We did catch the UK shipping forecast last night which followed "sailing by", a very British Institution. The forecast for Fitzroy bore no resemblance to what we experienced but I guess we were right on the edge of the area.
A slow day. The morning went well with the spinnaker flying but the wind went too far forward so down it came. Unfortunately we managed to break the wire bridle on the pole while lowering. Have rigged up a kevlar strop which should do the job. This afternoon we are finally being overtaken by the cold front which has been chasing us from the Azores and which is bringing a uniform grey to sea, sky and boat, matching the grey tinge on the GRIBs indicating rain.
The grey feeling has not been improved by the first BBC News we have had since last year, telling of the suicide terrorist attack in a Manchester arena killing 22, many of them children. What can you say or do? A sad day indeed.
On a brighter note, it is interesting how we note milestones as we cross this featureless ocean. Today we have entered the area covered by the UK Shipping Forecast. We will listen with interest tonight for Trafalgar and Fitzroy.
Perfect conditions for sailing all day - a steady breeze on the beam, and not a cloud in the sky. We can't remember when we last had such conditions! Meanwhile I've been editing our photos of the last 5 years, since Panama. What a job! It's wonderful to go through them. But it's particularly seeing photos of friends we've made along the way that makes me want to weep at the thought we may never see them again.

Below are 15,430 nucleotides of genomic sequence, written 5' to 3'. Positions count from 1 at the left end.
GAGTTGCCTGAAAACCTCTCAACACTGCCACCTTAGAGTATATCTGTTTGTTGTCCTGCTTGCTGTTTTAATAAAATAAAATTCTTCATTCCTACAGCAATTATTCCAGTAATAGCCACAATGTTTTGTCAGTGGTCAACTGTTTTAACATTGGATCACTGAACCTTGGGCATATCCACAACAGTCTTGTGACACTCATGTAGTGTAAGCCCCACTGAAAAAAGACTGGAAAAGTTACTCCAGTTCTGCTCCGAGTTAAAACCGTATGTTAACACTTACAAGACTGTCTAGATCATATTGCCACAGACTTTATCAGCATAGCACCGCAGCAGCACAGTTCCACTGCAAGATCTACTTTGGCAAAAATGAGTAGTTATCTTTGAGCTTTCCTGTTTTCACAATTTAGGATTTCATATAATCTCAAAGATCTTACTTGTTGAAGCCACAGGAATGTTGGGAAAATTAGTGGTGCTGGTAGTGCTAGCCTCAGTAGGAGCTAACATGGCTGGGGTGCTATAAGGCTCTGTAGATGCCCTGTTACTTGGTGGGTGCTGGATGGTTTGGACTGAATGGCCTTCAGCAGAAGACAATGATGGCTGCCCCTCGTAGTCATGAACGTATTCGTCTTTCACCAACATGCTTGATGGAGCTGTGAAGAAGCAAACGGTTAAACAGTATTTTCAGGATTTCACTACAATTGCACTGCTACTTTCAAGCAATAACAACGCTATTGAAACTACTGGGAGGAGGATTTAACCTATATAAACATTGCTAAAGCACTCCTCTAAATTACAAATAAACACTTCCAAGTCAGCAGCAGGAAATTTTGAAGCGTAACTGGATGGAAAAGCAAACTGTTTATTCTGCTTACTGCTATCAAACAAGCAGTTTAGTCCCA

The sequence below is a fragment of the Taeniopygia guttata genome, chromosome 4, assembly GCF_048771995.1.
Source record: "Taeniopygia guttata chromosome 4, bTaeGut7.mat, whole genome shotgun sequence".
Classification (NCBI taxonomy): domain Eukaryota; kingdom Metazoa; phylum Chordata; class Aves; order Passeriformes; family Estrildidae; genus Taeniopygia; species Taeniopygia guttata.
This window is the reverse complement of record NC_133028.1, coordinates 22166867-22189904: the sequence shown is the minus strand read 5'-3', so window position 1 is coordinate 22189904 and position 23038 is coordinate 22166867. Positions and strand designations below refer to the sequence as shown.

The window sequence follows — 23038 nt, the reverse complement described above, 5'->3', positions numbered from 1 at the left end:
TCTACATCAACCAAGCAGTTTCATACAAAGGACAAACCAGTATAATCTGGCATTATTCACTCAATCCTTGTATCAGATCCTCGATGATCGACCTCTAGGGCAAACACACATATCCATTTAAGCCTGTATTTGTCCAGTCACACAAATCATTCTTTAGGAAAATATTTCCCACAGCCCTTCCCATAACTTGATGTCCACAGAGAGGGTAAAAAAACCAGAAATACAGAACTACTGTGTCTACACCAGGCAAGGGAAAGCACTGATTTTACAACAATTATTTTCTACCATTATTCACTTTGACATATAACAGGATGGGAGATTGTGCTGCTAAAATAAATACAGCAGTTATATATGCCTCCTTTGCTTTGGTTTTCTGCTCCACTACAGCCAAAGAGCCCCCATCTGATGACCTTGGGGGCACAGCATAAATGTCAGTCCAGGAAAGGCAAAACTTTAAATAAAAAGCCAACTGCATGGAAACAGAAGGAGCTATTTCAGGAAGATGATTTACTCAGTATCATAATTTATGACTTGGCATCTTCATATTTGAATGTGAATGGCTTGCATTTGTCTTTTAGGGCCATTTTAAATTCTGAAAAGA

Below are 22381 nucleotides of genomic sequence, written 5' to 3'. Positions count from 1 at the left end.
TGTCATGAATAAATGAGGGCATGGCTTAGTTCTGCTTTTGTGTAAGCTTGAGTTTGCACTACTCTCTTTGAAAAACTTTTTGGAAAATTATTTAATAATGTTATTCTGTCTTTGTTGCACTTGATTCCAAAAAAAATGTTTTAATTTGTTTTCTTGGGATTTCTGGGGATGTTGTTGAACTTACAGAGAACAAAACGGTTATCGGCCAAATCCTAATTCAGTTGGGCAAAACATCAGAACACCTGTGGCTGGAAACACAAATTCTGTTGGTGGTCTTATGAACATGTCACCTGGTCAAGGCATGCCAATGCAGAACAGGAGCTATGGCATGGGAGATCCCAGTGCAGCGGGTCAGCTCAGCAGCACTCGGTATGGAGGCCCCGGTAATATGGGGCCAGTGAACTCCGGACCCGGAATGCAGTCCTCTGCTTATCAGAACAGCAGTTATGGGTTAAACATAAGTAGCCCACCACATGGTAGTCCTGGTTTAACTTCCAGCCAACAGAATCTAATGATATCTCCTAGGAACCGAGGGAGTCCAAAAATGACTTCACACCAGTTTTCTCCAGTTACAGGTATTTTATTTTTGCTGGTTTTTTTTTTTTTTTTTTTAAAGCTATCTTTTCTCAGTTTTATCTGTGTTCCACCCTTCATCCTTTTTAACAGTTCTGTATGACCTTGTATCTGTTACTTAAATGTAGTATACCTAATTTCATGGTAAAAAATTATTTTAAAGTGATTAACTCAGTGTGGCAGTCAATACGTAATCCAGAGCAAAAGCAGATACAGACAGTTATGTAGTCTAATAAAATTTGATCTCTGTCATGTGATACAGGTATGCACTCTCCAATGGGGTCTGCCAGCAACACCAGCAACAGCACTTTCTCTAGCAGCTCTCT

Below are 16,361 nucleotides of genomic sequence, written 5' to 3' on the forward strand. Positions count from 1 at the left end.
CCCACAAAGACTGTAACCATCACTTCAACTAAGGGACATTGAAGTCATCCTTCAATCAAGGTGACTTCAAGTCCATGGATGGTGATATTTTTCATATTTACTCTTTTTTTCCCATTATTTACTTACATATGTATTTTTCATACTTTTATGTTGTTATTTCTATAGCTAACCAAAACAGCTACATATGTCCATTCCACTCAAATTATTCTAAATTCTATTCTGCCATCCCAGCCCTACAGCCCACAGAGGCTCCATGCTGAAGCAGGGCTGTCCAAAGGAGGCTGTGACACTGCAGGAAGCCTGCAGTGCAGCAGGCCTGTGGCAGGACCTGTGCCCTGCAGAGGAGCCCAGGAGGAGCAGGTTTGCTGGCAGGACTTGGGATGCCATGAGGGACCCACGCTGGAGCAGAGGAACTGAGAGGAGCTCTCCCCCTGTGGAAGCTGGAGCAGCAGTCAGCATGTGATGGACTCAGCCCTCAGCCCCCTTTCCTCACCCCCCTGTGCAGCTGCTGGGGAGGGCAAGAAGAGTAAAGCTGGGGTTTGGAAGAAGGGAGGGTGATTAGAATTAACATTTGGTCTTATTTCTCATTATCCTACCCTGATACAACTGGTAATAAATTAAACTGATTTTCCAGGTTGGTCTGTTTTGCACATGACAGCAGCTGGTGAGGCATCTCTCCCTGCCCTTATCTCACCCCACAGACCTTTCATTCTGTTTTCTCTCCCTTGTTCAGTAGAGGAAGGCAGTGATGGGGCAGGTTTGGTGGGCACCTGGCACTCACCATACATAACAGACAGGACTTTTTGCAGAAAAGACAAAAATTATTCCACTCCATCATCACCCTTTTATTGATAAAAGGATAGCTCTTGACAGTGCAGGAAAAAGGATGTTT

Finished Solzhenitsyn's The First Circle, based on a Russian prison in 1949. I've begun this book several times in the past and stopped, but really appreciated it this time. I guess I have the time to give it the full attention it deserves. Following on with the Russian theme, now begun Van Der Post's Journey into Russia, based on Russia the 1960s. They are just two books picked up from a marina shelf somewhere.
We flew the spinnaker for most of the day, trying to make the best of the light winds, but have made slow progress. Ah well, shouldn't complain, not a cloud in the sky all day with a very pleasant temperature. Chilly at night, though.
Good smooth progress overnight but frustrating today as the wind did not stay as long as expected, and even went forward of the beam when it saw I had the spinnaker ready to hoist. Oh well, that's sailing. Now motoring further north to find some more wind.
Boats usually have some water in their bilges. Ithaka has always been very good in this respect but recently we have regularly been seeing 3 or 4 litres a week but only while we are underway. I have been searching for the source and today found it. Very elusive. A pinhole leak in a fitting on the HP side of the watermaker. It is only apparent when the unit is pressurized and its route to the bilge not obvious. I will leave fixing it until we arrive just in case I make matters worse.
Fine sunny day. Motoring all morning but very light SW breeze arrived this afternoon and we are goosewinged and running before it . Azores island of Santa Maria is off our port bow, very tempting but we are going to pass it by.
We should have following winds for the next few days at least, for us a very unusual experience. We are not used to this gentle rolling downwind, with an almost effortless 5 knots.